That is, practice can help practitioners get beyond being caught up in simply “learning the scales” of collaborative leadership, in trying to get the skills “right.” Practice at its best can contribute to a state of being more fully present to what is happening in any given situation and being able to work with that in powerfully improvisational ways.
Furthermore, over the past year, there has been a clear call for practice and practices that are explicitly about cultivating spaces to hold difference and tension and trauma. That may be another order of presence characterized by a deeper tuning in and movement away from more transactional processes to ones that are emergent, co-created and geared towards supporting moral courage and imagination. What that can require is vulnerability and a humble sense of “being with.” What it stands to make possible, as opposed to business-as-usual, is growth and real movement forward, together.
January 24, 2018
“The most robust and resilient networks are those that create additional value for each participant while strengthening a community or ecosystem as a whole.”
Return-on-investment (ROI) is not a term that I love, especially given how militantly utilitarian and narrowly it is often considered and applied. My friend, mentor, business consultant and holistic thinker Carol Sanford refers to ROI as “the future increase in value that is expected when the initial capital contribution is made.” Carol is quick to point out that capital can take many forms (financial, intellectual, social, spiritual, natural, etc.), and for network participants (or let’s call them “co-creators”) this often takes the form of investments of time, money, knowledge, creativity, and social connections.
Why would co-creators in networks take the time and risk to make such an investment? What is the expected return? Presumably, when we are talking about networks for social change, the principle driver is the desire to make a meaningful difference for people, places and purposes they care about and that they sense will be more positively impacted through network activity. Co-creators are also “kept in the network game” if participation enhances their own capabilities, grows and deepens their connections, and gives them increased opportunities to be creative, and perhaps even find a place of belonging! Read More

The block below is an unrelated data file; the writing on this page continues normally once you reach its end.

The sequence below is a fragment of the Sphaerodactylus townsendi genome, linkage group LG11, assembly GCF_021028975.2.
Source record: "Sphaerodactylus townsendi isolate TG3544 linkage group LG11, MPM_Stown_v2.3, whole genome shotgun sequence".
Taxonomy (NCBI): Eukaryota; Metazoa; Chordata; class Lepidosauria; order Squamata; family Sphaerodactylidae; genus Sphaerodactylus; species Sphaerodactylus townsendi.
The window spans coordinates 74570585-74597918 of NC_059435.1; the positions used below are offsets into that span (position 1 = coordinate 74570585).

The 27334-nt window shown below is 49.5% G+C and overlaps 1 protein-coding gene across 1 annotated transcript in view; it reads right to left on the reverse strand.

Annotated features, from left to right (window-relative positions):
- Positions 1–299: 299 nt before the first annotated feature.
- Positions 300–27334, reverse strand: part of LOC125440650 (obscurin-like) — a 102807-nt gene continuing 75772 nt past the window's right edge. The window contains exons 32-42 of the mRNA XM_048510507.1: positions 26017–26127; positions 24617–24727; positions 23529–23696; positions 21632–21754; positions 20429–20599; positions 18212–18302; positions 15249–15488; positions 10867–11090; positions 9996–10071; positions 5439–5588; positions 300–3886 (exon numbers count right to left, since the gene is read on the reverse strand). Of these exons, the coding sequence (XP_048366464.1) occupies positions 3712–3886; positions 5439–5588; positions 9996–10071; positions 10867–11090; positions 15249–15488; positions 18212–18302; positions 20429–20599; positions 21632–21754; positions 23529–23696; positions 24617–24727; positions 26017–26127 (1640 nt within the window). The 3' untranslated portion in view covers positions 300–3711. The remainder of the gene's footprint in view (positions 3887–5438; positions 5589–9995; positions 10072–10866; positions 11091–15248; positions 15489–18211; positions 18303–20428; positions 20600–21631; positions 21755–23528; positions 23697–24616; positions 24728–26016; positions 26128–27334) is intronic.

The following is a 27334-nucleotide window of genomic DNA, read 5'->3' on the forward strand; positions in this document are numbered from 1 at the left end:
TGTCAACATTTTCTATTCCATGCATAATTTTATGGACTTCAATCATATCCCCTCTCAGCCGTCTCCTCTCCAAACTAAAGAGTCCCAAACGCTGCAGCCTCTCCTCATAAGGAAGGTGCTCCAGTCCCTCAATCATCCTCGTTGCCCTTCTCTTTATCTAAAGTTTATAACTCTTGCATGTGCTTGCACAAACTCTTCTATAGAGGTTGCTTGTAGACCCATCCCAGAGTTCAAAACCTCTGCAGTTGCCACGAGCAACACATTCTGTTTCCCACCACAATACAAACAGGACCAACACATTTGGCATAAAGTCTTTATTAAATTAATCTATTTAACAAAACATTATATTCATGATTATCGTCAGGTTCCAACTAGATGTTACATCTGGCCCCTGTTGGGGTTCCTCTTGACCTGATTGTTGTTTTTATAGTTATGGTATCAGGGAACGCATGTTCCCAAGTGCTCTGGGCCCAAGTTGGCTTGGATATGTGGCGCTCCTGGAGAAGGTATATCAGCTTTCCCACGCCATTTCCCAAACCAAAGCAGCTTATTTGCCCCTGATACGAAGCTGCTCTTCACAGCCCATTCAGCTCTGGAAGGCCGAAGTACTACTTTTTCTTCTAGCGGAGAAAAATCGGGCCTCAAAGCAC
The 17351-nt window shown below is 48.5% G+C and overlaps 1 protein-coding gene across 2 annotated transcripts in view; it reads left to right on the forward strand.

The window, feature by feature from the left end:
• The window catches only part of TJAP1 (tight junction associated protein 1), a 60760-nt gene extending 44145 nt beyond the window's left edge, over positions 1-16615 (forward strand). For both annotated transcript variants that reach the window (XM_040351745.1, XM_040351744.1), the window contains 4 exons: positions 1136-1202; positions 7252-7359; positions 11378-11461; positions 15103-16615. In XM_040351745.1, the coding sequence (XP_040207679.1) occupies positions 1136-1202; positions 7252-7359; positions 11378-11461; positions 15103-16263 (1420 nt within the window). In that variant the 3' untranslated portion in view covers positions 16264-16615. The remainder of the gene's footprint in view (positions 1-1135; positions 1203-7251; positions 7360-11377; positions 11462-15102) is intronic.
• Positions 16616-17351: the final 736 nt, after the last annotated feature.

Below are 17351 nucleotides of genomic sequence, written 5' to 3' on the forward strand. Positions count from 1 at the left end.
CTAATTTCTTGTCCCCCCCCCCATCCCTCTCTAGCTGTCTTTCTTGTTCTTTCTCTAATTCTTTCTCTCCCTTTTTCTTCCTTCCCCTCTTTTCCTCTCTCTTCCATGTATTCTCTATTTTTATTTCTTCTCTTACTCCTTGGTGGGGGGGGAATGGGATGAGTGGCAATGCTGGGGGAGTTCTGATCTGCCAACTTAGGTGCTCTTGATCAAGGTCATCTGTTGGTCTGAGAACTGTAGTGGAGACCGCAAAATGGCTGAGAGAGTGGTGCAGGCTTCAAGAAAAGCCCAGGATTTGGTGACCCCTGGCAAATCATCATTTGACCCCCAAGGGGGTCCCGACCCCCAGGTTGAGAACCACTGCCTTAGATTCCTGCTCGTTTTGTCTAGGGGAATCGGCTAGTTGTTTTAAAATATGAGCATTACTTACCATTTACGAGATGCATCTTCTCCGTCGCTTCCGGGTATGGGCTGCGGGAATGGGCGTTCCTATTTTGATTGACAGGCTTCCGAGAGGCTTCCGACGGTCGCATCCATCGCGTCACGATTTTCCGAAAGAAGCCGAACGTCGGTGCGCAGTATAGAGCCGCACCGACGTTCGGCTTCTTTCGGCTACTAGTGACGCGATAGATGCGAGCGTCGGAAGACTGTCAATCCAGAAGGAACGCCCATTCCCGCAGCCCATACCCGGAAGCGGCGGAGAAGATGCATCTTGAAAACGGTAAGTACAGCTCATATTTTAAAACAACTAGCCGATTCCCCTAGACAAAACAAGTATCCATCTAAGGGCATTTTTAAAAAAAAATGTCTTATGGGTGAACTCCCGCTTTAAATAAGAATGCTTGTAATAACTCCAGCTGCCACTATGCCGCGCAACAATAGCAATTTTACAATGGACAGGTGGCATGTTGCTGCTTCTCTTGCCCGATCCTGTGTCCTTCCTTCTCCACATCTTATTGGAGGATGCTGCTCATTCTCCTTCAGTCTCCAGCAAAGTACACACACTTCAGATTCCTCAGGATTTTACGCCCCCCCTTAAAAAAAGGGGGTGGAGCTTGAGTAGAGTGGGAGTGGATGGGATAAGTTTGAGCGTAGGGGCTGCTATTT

January 9, 2018
“At times our own light goes out and is rekindled by a spark from another person. Each of us has cause to think with deep gratitude of those who have lighted the flame within us.”
– Albert Schweitzer
During virtual meetings with the groups and networks we support at IISC, a regular practice is to begin each call with a personal check-in and often an offering of some kind (poem, quote, video). We do this to set a tone for our meetings, to hear and honor each and everyone’s voice, and to move beyond “business as usual,” which can take the form of a certain kind of doing (“getting down to business”) that may not make room for relationship-building and tapping into other sources of support and inspiration for collective and long-term work.
On a recent IISC staff call, a few of us noted that in recent months many of those with whom we work seem to really crave these check-in times and are willing and even eager to spend more time there, hearing from one another and soaking in the exchange. I was particularly struck by a call last week with the leadership team of a national advocacy network and both the quality of and appreciation for what was shared. Our check-in question was “What did you get from your break that you are bringing into 2018?” As each person shared, there was a palpable sense of tuning in to and gratitude for one another. I had taken notes of the check-ins as they were happening and was contemplating what might be done with them beyond that time of sharing when one of the team members shared the following poem via email, comprised of a mash-up of the various answers:
Uncompromising fierce love of babies
Glittering opportunities for happy hospitality
Calling things what they are
Seeking power out of loss
Listening with attention
Fighting back with sincerity and strength
Focused energy and collective emotional health for real change
Prompting rest and relaxation and playfulness
As I read these lines, I was reminded of the poet Elizabeth Alexander’s observation that what many of us crave in these challenging times is nothing short of “radiance,” “words that shimmer,” and “light in the spiritual darkness.” It was inspiring to see how this light was shared, passed from one to another and grew during our call.